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With all due respect but if you admit to this blurred picture then how on earth can you continually be so sure of this massive HPC you foresee. Even so called "experts" do not seem to know what is going on? I am confused as hell because i read the business pages everyday........ :blink:

And i would like to ask your opinion if you get chance on these 2 stories:

i know you often quote the telegraph, this is from today: http://www.telegraph.co.uk/money/main.jhtm...M3&targetRule=1

and how successful the "City" seems to be at this time: http://www.thisismoney.co.uk/news/article....64&in_page_id=2

i was just pretty surprised to see these lastest US figures as read many of the reports you have quoted from. thanks.

1.http://www.telegraph.co.uk/money/main.jhtml?menuId=242&menuItemId=2839&view=DISPLAYCONTENT&grid=M3&targetRule=1

Scramble for property stocks sends equities through the roof
The FTSE 100 rose to a five-year high, boosted by bid speculation and the realisation that property stocks will benefit from the Budget.

Reality: The FTSE did not close at a 5 year high but fell back below 6000.

http://uk.biz.yahoo.com/23032006/214/londo...tsie-lower.html

Thursday March 23, 01:49 PM

London afternoon:
Property slide tips Footsie lower
LONDON (ShareCast) - It's proving tough for London's top stocks to hold the 6,000 level as sellers trim yesterday's Budget-inspired gains in the property sector, cancelling an advance by leading miners.

2. The Daily Mail link simply shows that Gordon is bringing in more experts to help him solve the problems we have all be airing on this site. Remember that he brought Al Greenspan in last month although we have yet to hear from the man who saved us from recession after 9/11 only to give the world HPI today.

The confusion I see is the inability of Gordon to move one way or the other because lowering IR will stoke inflation and raising rates will bring on the HPC that much sooner. If anything, he will have to raise the rates to keep up with the rest of the world and to pay the Japanese back when their higher IR filter through to the UK Banks. The markets seem confused because of mixed signals that appear to change from day to day. It could be massive market manipulation as I cannot see how the US can go from inflationary trends to deflationary over the course of a week. IMHO the direction remains the same as it has for several months--inflationary and that is why they will continue to raise the rates.

The US house market is probably behaving erratically due to the erratic weather conditions and the mixed signals the market is reading into the Fed and IR policy. Overall, the market is sinking as indicated by the record low mortgage lending this week--lowest for 4 years. ASctual medians are dropping sharply in California as I have been tracking the data on www.sandicor.com which gives all the sales data for every house that has actually sold in the area together with medians, days on market etc. "Asking prices" are completely ignored as they should be--a total irrelevance. A wonderful resource and something we need here to avoid using BS data from the VIs.

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Someone is making sa fortune on the bond market swings that is for sure and the currency traders must also be liking it. The B o J appear to not know what they are doing but with inflation creeping into their land prices they have no choice but to raise the rates.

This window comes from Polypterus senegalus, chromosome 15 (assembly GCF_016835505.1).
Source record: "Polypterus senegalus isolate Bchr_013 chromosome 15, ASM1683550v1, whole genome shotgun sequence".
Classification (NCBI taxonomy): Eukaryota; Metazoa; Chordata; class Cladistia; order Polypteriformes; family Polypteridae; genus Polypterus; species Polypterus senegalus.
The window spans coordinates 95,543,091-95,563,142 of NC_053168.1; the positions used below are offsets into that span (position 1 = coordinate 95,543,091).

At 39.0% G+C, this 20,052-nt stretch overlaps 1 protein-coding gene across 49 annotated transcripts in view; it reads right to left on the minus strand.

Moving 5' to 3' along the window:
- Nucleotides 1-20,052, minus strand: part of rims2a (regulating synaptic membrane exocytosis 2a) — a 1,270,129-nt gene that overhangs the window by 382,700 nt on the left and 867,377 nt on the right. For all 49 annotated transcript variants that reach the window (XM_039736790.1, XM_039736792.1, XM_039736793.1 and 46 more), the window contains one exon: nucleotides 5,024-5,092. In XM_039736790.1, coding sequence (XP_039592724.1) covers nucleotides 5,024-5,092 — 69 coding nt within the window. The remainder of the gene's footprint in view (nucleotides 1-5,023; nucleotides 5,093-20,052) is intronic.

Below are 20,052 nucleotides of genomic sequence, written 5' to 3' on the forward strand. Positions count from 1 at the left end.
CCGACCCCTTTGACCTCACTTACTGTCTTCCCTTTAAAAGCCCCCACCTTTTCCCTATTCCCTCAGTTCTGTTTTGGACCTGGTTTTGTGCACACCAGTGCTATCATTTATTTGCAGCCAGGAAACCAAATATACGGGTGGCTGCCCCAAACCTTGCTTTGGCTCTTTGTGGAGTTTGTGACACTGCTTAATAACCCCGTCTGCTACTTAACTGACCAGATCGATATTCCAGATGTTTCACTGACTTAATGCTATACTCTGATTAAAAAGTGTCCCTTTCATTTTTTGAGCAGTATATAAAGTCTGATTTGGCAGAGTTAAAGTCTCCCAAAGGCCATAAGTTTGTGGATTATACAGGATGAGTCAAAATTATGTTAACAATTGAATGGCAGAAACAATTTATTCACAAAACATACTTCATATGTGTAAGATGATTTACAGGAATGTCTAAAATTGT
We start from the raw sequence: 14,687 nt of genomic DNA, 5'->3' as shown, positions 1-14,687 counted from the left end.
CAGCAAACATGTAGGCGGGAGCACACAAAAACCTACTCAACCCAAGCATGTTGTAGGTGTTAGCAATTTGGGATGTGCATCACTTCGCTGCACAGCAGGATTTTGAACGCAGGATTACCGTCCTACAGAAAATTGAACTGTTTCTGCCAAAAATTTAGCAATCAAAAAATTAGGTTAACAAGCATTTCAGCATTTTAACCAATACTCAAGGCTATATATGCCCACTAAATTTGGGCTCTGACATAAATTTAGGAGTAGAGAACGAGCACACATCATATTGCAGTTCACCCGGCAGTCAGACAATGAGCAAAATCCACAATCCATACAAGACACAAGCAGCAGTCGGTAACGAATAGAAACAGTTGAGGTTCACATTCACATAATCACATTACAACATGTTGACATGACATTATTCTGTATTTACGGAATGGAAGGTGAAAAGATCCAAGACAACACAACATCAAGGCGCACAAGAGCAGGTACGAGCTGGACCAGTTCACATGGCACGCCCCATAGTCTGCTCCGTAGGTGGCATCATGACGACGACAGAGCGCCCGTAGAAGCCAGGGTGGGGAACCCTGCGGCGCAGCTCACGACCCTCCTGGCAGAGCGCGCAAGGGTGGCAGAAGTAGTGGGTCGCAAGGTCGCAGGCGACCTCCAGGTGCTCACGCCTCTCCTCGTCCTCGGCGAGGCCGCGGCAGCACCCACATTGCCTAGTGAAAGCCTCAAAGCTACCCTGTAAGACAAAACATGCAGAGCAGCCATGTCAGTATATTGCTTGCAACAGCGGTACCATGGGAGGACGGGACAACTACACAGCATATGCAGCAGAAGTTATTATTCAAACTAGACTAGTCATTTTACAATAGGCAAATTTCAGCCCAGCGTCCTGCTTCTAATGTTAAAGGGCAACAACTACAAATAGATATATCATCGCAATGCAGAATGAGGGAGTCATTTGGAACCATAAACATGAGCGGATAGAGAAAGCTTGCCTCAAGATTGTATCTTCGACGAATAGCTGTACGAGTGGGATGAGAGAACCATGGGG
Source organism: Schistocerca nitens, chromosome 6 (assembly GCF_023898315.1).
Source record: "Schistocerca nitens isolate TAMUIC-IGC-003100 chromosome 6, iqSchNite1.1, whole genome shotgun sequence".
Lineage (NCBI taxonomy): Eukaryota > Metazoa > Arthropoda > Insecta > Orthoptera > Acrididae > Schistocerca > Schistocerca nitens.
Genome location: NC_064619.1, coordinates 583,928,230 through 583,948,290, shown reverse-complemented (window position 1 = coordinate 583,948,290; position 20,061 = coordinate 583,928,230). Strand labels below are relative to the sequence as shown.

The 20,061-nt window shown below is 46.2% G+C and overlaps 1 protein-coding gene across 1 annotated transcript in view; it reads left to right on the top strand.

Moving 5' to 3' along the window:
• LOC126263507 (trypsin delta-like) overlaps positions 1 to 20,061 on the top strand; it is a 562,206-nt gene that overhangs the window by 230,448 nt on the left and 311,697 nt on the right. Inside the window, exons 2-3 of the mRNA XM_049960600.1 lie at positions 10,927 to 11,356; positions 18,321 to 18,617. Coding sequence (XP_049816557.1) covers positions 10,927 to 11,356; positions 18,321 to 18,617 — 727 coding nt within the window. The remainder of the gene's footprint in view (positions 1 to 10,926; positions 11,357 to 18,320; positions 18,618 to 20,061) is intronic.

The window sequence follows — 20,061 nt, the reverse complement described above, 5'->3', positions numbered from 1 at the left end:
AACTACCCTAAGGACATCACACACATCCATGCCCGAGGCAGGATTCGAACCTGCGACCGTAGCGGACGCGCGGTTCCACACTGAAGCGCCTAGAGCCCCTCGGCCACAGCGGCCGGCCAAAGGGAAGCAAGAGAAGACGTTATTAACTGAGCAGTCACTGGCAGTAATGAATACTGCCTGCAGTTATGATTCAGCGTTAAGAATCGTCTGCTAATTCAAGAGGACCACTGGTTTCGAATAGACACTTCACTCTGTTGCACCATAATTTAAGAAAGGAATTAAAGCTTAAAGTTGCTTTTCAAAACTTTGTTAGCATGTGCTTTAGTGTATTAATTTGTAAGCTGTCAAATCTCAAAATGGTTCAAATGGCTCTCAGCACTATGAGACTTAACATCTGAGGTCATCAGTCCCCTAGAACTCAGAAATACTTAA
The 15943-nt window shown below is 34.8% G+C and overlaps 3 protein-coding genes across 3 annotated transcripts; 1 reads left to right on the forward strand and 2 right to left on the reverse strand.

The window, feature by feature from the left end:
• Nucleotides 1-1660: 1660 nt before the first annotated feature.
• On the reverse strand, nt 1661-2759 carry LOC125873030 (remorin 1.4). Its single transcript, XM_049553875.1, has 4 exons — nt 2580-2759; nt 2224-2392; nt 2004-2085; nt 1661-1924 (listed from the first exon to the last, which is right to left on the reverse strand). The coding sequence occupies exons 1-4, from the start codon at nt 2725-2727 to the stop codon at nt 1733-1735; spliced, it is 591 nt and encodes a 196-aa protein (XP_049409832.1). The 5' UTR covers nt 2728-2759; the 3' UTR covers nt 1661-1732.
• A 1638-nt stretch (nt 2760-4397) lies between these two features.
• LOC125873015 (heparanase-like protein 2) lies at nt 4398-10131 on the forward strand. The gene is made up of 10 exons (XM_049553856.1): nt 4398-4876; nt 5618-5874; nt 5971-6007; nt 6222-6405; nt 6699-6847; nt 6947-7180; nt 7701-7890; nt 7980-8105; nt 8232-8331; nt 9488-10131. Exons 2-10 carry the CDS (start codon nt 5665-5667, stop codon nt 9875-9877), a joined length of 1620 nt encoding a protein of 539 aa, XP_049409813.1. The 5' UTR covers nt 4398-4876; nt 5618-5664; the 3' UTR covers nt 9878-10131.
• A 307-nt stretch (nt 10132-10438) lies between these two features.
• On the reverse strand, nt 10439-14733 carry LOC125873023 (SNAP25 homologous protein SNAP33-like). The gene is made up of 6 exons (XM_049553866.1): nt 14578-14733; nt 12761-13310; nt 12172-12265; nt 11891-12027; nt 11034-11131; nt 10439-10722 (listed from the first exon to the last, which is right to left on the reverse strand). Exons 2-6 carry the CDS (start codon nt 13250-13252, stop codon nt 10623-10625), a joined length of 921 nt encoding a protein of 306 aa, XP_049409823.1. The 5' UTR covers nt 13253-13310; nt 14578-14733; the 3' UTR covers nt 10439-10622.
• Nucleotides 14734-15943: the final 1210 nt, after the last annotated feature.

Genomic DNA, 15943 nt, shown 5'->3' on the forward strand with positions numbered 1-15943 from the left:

Can't speak for the bond traders but the FX markets recently have been dogged by periods of nothingness follwed by a comparatively large rapid surge in directions not immediately expected or anticipated, at least by me.

EUR/$ daily volatility bouncing around 2 year lows recently before a day like today gives it a kick.

G-Man

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http://portal.telegraph.co.uk/money/main.j.../23/ixcoms.html

No mercy now, no bail-out later

By Ambrose Evans-Pritchard (Filed: 23/03/2006)

As Ben Bernanke knows all too well, monetary policy is like pulling a brick across a rough wooden table with a piece of elastic. Tug, tug, tug: nothing happens. Tug a little harder: it leaps off the surface and knocks your teeth out.

:lol::lol::lol:

Seriously though:

"How would you like to be responsible for an economy that's dependent upon $700bn (£400bn) of foreign money every year? I don't know what I would do about it, but he's going to have to do something about it sooner or later," Mr Volcker said.
Whatever his inner doubts, Mr Bernanke seems bent on pushing full steam ahead with interest rate rises, and damn the torpedoes.
In a speech to the Economic Club of New York this week, he said he would not let a faltering housing market deter him from the necessary action to wring inflation out of the system
.
Fellow governor Donald Kohn hammered home the Fed's hawkish strategy in blunter language during a speech in Frankfurt. "If real estate prices begin to erode, homeowners should not expect to see all of the gains of recent years preserved by monetary policy actions," he said.
Early signs of stress are already showing at the edges, from Iceland, to Egypt, Turkey and Hungary. However, the
American housing boom is now the mother of all bubbles
- in sheer volume, if not in degrees of speculative madness.

Gordon should do likewise and raise the rates before he is forced to do so. Fix it before it breaks completely.

Edited by Realistbear

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  • 301 Brexit, House prices and Summer 2020

    1. 1. Including the effects Brexit, where do you think average UK house prices will be relative to now in June 2020?


      • down 5% +
      • down 2.5%
      • Even
      • up 2.5%
      • up 5%